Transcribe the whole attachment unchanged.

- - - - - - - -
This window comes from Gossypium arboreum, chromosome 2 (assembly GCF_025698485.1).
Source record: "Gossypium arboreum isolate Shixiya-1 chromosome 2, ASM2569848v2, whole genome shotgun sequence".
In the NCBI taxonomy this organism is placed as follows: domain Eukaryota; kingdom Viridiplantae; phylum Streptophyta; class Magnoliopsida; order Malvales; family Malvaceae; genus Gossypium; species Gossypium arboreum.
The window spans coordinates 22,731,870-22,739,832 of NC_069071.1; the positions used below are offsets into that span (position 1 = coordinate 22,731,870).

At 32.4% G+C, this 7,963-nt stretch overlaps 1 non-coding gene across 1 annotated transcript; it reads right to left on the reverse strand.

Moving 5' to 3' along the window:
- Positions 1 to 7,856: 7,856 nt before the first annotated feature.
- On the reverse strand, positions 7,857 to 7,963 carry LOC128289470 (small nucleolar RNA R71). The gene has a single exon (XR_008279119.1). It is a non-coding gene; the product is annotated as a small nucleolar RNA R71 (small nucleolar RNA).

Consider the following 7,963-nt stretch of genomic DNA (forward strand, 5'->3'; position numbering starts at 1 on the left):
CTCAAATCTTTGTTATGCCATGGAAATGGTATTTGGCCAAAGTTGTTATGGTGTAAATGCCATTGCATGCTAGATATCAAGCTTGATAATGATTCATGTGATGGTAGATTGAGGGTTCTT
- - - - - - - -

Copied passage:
This window comes from Gossypium arboreum, chromosome 2 (assembly GCF_025698485.1).
Source record: "Gossypium arboreum isolate Shixiya-1 chromosome 2, ASM2569848v2, whole genome shotgun sequence".
In the NCBI taxonomy this organism is placed as follows: domain Eukaryota; kingdom Viridiplantae; phylum Streptophyta; class Magnoliopsida; order Malvales; family Malvaceae; genus Gossypium; species Gossypium arboreum.
The window spans coordinates 22,731,870-22,739,832 of NC_069071.1; the positions used below are offsets into that span (position 1 = coordinate 22,731,870).

At 32.4% G+C, this 7,963-nt stretch overlaps 1 non-coding gene across 1 annotated transcript; it reads right to left on the reverse strand.

Moving 5' to 3' along the window:
- Positions 1 to 7,856: 7,856 nt before the first annotated feature.
- On the reverse strand, positions 7,857 to 7,963 carry LOC128289470 (small nucleolar RNA R71). The gene has a single exon (XR_008279119.1). It is a non-coding gene; the product is annotated as a small nucleolar RNA R71 (small nucleolar RNA).

Consider the following 7,963-nt stretch of genomic DNA (forward strand, 5'->3'; position numbering starts at 1 on the left):
CTCAAATCTTTGTTATGCCATGGAAATGGTATTTGGCCAAAGTTGTTATGGTGTAAATGCCATTGCATGCTAGATATCAAGCTTGATAATGATTCATGTGATGGTAGATTGAGGGTTCTT